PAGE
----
As I write, the town is gearing up for the Christmas period. Naturally it is not expected to be a bumper Christmas, in the midst of austerity. Some towns have even abandoned Christmas lights but fortunately not Ipswich. The retail position is not good and there are a number of shops (some large) which have closed, but it is important to keep a sense of proportion. Even in this bleak economic climate, there are signs of optimism. New shops are opening, although the headlines concentrate on the ones closing. A shining example of faith in the future is Coe's newly completed re- vamp and its purchase of the former Hare and Hounds pub opposite in order to extend its business; building work has already begun.
There is also the arrival of Waitrose in the Corn Exchange which should bring many more people into the town centre. Unlike larger supermarkets on the edges of towns, with lavish car parking, this Waitrose will rely on shoppers on foot who may well be expected to do other shopping in the town centre.
The John Lewis proposed development of the old Crane's site on Nacton Road is progressing. They have applied for planning permission for a John Lewis At Home store, another Waitrose and there will be other proposals for this very large site.
In accordance with the Government's policy of decentralisation, the Cabinet recently visited Ipswich, where they met Ipswich MP, Ben Gummer. Unfortunately security concerns prevented their meeting in Ipswich centre, and their main meeting took place at BT in Martlesham, but some ministers individually visited many organisations in the town, including businesses and schools. It was also good to note that they travelled by train - standard class - although this gave ammunition to those who claimed the whole visit was a publicity stunt!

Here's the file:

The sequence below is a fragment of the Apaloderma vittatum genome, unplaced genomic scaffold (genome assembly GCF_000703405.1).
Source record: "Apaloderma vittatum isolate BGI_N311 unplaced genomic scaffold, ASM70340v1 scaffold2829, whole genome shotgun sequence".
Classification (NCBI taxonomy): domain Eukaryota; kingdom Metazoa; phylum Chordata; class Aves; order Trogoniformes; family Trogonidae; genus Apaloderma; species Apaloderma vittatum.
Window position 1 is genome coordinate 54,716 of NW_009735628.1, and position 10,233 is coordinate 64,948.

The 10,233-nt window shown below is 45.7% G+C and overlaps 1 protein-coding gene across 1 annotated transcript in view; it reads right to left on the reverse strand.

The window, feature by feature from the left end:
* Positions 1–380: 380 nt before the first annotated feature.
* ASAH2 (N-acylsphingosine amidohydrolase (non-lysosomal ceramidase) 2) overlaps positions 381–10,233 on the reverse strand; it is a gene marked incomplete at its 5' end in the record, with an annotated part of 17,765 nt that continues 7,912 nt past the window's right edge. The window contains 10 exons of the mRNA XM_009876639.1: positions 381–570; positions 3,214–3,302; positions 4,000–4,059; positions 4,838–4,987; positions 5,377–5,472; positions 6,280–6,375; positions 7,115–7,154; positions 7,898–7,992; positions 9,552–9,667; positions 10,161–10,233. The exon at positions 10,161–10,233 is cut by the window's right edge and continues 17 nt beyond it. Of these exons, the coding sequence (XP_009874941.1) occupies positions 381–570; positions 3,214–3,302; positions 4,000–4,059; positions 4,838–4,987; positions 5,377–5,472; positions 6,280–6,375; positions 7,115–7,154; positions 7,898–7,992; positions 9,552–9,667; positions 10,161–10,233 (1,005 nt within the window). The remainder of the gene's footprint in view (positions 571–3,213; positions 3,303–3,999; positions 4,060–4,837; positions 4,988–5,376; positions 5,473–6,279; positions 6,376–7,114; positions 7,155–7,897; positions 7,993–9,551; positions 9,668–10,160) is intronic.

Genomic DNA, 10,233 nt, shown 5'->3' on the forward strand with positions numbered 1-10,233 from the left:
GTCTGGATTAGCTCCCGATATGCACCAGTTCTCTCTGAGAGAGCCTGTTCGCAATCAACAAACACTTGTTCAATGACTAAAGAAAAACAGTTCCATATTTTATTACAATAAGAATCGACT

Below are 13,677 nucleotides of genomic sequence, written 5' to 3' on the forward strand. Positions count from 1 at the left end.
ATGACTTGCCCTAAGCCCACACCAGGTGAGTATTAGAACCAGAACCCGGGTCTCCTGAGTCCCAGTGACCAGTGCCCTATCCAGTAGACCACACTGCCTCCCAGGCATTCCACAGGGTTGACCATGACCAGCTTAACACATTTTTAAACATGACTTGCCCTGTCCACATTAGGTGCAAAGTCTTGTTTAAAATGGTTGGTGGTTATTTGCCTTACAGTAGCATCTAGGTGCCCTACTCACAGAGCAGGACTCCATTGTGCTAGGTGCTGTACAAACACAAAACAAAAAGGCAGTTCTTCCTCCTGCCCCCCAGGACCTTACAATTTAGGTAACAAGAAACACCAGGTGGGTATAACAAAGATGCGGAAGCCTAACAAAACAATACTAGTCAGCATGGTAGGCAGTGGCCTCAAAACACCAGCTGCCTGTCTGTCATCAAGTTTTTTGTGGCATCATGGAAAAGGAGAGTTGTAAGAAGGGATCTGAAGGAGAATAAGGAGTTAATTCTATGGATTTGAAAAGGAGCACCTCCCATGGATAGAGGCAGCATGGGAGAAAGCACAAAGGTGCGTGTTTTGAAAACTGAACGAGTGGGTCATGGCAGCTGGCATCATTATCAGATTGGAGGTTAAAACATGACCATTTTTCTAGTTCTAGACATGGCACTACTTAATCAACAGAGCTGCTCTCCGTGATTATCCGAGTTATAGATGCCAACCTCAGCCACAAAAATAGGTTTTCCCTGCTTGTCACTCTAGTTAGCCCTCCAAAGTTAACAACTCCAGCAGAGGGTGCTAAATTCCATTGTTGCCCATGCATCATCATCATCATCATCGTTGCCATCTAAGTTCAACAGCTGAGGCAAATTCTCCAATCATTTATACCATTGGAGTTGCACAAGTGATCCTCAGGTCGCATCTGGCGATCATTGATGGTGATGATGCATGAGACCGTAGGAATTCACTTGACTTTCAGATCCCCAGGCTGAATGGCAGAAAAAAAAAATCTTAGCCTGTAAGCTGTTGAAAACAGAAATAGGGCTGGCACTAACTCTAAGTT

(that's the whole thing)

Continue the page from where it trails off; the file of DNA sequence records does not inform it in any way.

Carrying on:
Soon after the unveiling of the Wolsey sculpture (which has just won a Society award) the town has another piece of public art outside UCS on the Waterfront. This, however, is much more controversial than Wolsey! It includes a large question mark on its side and has been the subject of much debate in the town and the press. The Society's view is that the more sculpture the better and the more discussion generated the better.
More good news concerns Broomhill Pool. IBC have decided to back the project and developers are being approached to undertake the work, subject to successful grant applications. The clock tower would be reinstated but it seems there may not be enough money to make it a heated pool. Still, the future is much brighter than it was.
Finally, belated good news about our History. It is now completed and is in its final edit. You should hear more in the New Year.
I hope you all will have enjoyed a peaceful Christmas.